• Journey North has a smart phone app: Here's what a friend said about the app, "Yes the smartphone app Journey North has collects data for bald eagle sightings, daylight (hours of daylight), gray whale sightings, hummingbird sightings, monarch butterfly sightings (egg, larvae, pupae, adult), robin sightings, signs of Fall, symbolic monarchs (like people in costume). So, for me... I can see an adult monarch as I am driving, pull over, get out my phone and go to the app and log on, fill out the form and submit. It confirms, and then I am on my way again."

Trees & Forests

  • Trees Forever: This non-profit is dedicated to helping each of us improve and sustain the places we live, work, and play.
  • Arbor Day Foundation: Besides an on-line tree identification tool, also resources and information about the benefits of trees and picking the right tree to plant for your location.
  • Iowa State University Extenstion Forestry Interactive Tree Identification Key

Water & Water Quality


Weather, Stars, and the Moon


Wildlife Restoration

  • Osprey reintroduction efforts - Jump to the Photos page to see pics of osprey reintroduction efforts in Iowa.  Reintroduction efforts have been successful. Through 2012, nesting sites or nest building activity were documented in Black Hawk, Boone, Dickinson, Johnson, Linn, Monona, Polk, Warren, and Woodbury Counties. In 2012, 18 nesting pair of osprey had 14 successful nest attempts with 32 young produced. Since 1997, 282 ospreys have been released at 12 sites. The best news is that since 2003, 106 wild ospreys have been hatched at 66 successful nests!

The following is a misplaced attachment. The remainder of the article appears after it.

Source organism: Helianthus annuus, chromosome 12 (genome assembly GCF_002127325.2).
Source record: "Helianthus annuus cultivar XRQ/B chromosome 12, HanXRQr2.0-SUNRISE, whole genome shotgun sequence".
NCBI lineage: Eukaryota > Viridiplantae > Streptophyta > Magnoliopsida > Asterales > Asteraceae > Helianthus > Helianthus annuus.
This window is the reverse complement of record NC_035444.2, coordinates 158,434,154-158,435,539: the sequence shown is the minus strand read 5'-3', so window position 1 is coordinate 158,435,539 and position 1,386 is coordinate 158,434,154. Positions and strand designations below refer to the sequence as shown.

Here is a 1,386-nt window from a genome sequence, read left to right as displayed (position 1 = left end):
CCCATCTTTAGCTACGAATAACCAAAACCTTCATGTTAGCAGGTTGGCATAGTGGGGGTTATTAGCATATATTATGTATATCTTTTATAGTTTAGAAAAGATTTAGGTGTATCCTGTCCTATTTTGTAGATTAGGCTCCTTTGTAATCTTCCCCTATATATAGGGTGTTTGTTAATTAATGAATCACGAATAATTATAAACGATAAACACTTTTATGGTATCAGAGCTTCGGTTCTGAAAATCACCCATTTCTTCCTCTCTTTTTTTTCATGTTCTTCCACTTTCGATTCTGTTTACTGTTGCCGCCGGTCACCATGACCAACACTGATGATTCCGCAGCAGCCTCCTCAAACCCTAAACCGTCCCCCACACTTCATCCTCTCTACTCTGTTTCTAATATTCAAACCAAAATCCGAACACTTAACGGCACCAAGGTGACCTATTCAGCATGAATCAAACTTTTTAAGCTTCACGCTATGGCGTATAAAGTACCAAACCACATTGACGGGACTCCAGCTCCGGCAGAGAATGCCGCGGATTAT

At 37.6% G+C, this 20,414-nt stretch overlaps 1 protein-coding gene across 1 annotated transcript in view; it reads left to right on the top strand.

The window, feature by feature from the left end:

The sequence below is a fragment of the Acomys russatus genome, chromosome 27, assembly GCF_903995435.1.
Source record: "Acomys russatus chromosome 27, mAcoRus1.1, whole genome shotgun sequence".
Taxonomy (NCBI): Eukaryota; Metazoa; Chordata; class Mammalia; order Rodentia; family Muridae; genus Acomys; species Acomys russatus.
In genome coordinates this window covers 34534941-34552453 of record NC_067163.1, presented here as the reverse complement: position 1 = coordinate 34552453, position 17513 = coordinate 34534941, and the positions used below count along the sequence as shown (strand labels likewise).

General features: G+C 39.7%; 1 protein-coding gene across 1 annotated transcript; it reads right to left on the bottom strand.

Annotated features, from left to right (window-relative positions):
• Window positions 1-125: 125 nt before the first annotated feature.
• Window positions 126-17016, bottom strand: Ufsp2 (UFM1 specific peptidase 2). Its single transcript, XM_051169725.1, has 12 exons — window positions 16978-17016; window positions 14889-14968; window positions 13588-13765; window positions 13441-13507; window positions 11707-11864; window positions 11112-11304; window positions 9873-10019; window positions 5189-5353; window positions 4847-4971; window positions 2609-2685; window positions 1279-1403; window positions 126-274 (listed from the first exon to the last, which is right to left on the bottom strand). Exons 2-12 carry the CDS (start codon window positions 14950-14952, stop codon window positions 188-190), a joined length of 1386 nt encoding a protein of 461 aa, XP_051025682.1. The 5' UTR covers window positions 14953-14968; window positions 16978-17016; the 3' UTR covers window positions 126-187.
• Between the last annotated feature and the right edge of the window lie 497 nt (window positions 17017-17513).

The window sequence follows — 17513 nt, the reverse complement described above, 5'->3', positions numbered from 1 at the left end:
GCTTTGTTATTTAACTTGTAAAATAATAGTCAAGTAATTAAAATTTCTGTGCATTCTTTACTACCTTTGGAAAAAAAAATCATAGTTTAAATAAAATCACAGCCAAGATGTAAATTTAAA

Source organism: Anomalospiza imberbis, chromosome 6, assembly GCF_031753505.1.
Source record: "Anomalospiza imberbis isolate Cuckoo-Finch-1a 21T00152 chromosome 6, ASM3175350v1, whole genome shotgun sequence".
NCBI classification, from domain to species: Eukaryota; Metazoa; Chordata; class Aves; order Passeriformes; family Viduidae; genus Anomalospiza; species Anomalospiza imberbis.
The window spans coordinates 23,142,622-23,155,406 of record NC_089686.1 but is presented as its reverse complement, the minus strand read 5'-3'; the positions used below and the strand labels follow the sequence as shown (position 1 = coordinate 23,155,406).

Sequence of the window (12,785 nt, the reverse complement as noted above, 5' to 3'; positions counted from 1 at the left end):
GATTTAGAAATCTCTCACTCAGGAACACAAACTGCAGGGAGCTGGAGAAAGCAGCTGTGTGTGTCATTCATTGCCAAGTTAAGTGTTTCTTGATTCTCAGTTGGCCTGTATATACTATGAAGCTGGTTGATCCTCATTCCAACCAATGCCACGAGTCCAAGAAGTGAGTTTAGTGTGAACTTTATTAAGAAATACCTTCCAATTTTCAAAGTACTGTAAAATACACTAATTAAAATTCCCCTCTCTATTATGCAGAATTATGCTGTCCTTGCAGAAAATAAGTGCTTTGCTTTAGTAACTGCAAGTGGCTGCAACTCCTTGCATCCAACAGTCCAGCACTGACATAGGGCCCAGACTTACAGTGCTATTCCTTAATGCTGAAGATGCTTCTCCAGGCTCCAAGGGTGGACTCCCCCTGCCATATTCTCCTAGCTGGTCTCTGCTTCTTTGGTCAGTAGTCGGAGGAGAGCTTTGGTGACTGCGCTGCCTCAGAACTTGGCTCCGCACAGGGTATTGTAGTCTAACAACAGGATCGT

Ospreys have always passed through Iowa on their migration trek, but no nesting had been documented since European settlement. Iowa has been involved in a restoration project with Minnesota and Wisconsin since 1997. The planning for these birds to be relocated in Iowa takes months, working off and on over the course of a year. The availability of young osprey for relocation is evaluated in early July. Approximately 42-day-old ospreys from Minnesota and Wisconsin are located in nests where more than one young exists. 

When the young osprey reach Iowa, they are checked out by a veterinarian and raptor rehabilitator and are held at a raptor rehab facility (like SOAR) to ensure each bird is eating on its own. The birds' next journey is to a hack tower. Here they were "hacked out," an ancient falconry technique of slowly releasing young birds back to the wild from a secure tower structure. They are provided with food and water as they learn how to fly and become proficient hunters.

When the birds are placed in the hack tower in July, there is much to do on their "growing up" agenda. They must be healthy, learn to fish, out-maneuver predators, learn their hunting territories and prepare for the long trek of migration to South and Central America by the first week of September.

The years 2005-2008 were contracted years between Marion County and the State of Iowa for osprey release and the opportunities continued on through 2011 in conjunction with other areas releasing. The Marion County osprey hack tower was constructed at Elk Rock State Park by Newton Correctional Facility Inmates, IDNR and Marion County Conservation employees, and volunteers. The tower was dedicated in memory of Gladys Black in 2006 as the Gladys Black Raptor Learning Site.